Labyrinth seals are a state-of-the-art sealing technology to prevent and control leakage flows at rotor–stator interfaces in turbomachinery. Higher pressure ratios and the economical use of cooling air require small clearances, which lead to potential rubbing events. The use of honeycomb liners allows for minimal leakage by tolerating rub events to a certain extent. A previous study within an EU project investigated the complex contact conditions of honeycomb liners, with the idealized contact of a seal fin and a single parallel metal foil representing the honeycomb double foil section. In the present work, the results for the slanted foil position are shown and compared to the previous results. The variation of rub velocity, incursion speed, incursion rate, and seal geometry in a test rig allows for the identification of the influence on contact forces, temperatures, and wear. For the slanted position, significantly lower friction temperatures are observed, leading to a higher ratio of abrasive wear. Overall, the rub test results demonstrate strong interactions between the contact forces, friction temperatures, and wear. Full article
(This article belongs to the Special Issue Secondary Air Systems in Gas Turbine Engines)
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Open AccessArticle Effects of the Back Plate Inner Diameter on the Frictional Heat Input and General Performance of Brush Seals
Received: 19 April 2018 / Revised: 22 May 2018 / Accepted: 24 May 2018 / Published: 25 May 2018
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Abstract
Reducing losses in the secondary air system of gas and steam turbines can significantly increase the efficiency of such machines. Meanwhile, brush seals are a widely used alternative to labyrinth seals. Their most valuable advantage over other sealing concepts is the very small
[...] Read more.
Reducing losses in the secondary air system of gas and steam turbines can significantly increase the efficiency of such machines. Meanwhile, brush seals are a widely used alternative to labyrinth seals. Their most valuable advantage over other sealing concepts is the very small gap between the sealing package and the rotor and thus reduced leakage mass flow. This small gap can be achieved due to the great radial flexibility without running the risk of severe detrimental deterioration in case of rubbing. Rubbing between rotor and seal during operation might occur as a result of e.g., an unequal thermal expansion of the rotor and stator or a rotor elongation due to centrifugal forces or manoeuvre forces. Thanks to the flexible structure of the brush seal, the contact forces during a rubbing event are reduced; however, the frictional heat input can still be considerable. Particularly in aircraft engines with their thin and lightweight rotor structures, the permissible material stresses can easily be exceeded by an increased heat input and thus harm the engine’s integrity. The geometry of the seal has a decisive influence on the resulting contact forces and consequently the heat input. This paper is a contribution to further understand the influence of the geometrical parameters of the brush seal on the heat input and the leakage during the rubbing of the seal on the rotor. In this paper, a total of three seals with varied back plate inner diameter are examined in more detail. The experimental tests were carried out on the brush seal test rig of the Institute of Thermal Turbomachinery (ITS) under machine-relevant conditions. These are represented by pressure differences of 1 to 7 bar, surface speeds of 30 to 180 m/s and radial interferences of 0.1 to 0.4 mm. For a better interpretation, the results were compared with those obtained at the static test rig of the Institute of Jet Propulsion and Turbomachinery (IFAS) at the Technical University of Braunschweig. The stiffness, the blow-down and the axial behaviour of the seals as a function of the differential pressure can be examined at this test rig. It could be shown that the back plate inner diameter has a decisive influence on the overall operating behaviour of a brush seal. Full article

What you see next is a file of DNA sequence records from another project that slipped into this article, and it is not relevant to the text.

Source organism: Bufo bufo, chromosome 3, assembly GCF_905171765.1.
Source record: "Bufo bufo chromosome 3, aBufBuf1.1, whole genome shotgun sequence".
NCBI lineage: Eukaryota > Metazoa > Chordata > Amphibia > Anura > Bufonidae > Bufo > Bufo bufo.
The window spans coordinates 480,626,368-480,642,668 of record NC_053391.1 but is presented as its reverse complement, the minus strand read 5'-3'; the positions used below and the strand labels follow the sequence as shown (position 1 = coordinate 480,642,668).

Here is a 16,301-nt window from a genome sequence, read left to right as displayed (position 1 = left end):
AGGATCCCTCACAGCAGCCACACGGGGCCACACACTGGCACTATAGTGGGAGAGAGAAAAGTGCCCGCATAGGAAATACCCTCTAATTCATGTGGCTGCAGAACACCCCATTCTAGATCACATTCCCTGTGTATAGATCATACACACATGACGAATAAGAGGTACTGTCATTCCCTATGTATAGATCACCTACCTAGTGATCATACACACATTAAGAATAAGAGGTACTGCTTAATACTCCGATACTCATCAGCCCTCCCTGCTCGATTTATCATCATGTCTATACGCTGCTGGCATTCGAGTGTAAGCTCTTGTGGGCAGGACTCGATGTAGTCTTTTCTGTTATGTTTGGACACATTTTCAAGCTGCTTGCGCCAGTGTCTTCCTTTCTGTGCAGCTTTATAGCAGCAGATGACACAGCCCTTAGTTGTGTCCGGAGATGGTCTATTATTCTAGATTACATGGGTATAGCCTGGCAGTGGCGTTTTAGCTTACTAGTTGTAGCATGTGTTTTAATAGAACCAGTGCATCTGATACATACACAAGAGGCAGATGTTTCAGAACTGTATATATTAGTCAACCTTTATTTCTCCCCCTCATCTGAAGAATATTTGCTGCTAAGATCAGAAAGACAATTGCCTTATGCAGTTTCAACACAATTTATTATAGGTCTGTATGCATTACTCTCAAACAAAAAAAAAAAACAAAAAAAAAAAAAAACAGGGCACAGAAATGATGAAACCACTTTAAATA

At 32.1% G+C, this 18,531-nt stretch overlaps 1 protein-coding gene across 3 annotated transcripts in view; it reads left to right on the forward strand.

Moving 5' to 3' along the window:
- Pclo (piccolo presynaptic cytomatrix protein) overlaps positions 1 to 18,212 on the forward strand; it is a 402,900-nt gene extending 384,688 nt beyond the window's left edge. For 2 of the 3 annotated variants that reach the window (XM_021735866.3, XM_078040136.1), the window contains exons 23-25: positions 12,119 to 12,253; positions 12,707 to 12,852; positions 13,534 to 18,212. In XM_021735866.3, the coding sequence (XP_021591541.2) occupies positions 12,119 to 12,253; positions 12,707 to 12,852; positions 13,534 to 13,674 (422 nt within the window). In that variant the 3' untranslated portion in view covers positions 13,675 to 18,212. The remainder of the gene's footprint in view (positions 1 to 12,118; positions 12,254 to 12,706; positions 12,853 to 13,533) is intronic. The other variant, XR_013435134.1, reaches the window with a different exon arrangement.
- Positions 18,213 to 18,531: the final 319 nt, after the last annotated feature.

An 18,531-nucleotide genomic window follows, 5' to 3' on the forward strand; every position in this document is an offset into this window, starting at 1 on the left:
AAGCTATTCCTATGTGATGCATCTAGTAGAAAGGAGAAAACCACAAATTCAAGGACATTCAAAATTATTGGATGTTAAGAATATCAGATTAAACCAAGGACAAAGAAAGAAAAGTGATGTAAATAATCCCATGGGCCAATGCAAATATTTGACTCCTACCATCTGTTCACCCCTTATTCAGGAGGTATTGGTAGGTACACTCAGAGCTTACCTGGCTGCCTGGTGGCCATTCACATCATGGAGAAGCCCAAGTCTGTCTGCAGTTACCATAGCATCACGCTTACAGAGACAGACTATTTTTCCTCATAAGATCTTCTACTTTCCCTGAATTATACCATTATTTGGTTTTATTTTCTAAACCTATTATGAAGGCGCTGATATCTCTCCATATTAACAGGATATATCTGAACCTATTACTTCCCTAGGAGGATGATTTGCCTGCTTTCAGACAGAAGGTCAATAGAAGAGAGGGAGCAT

(This article belongs to the Special Issue Secondary Air Systems in Gas Turbine Engines)
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Open AccessArticle Prediction of Heat Transfer in a Jet Cooled Aircraft Engine Compressor Cone Based on Statistical Methods
Received: 17 February 2018 / Revised: 12 April 2018 / Accepted: 16 April 2018 / Published: 1 May 2018
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Abstract
The paper presents the setup and analysis of an experimental study on heat transfer of a jet cooled compressor rear cone with adjacent conical housing. The main goal of the paper is to describe the systematic derivation of empirical correlations for global Nusselt
[...] Read more.
The paper presents the setup and analysis of an experimental study on heat transfer of a jet cooled compressor rear cone with adjacent conical housing. The main goal of the paper is to describe the systematic derivation of empirical correlations for global Nusselt numbers to be used in the design process of a jet engine secondary air system. Based on the relevant similarity parameters obtained from literature, operating points are deduced leading to a full factorial design experiment to identify all effects and interactions. The varied similarity parameters are the circumferential Reynolds number, the non-dimensional mass flow, the non-dimensional spacing between rotor and stator, and the jet incidence angle. The range of the varied similarity parameters covers engine oriented operating conditions and is therefore suitable to predict Nusselt numbers in the actual engine component. In order to estimate measurement uncertainties, a simplified model of the test specimen, consisting of a convectively cooled flat plate, has been derived. Uncertainties of the measured quantities and derived properties are discussed by means of a linear propagation of uncertainties. A sensitivity study shows the effects of the input parameters and their interactions on the global Nusselt number. Subsequently, an empirical correlation for the global Nusselt numbers is derived using a multivariate non-linear regression. The quality of the empirical correlation is assessed by means of statistical hypotheses and by a comparison between measured and predicted data. The predicted values show excellent agreement with experimental data. In a wide range, accuracies of 15% can be reached when predicting global Nusselt numbers. Furthermore, the results of the sensitivity study show that pre-swirled cooling air does not have a positive effect on heat transfer. Full article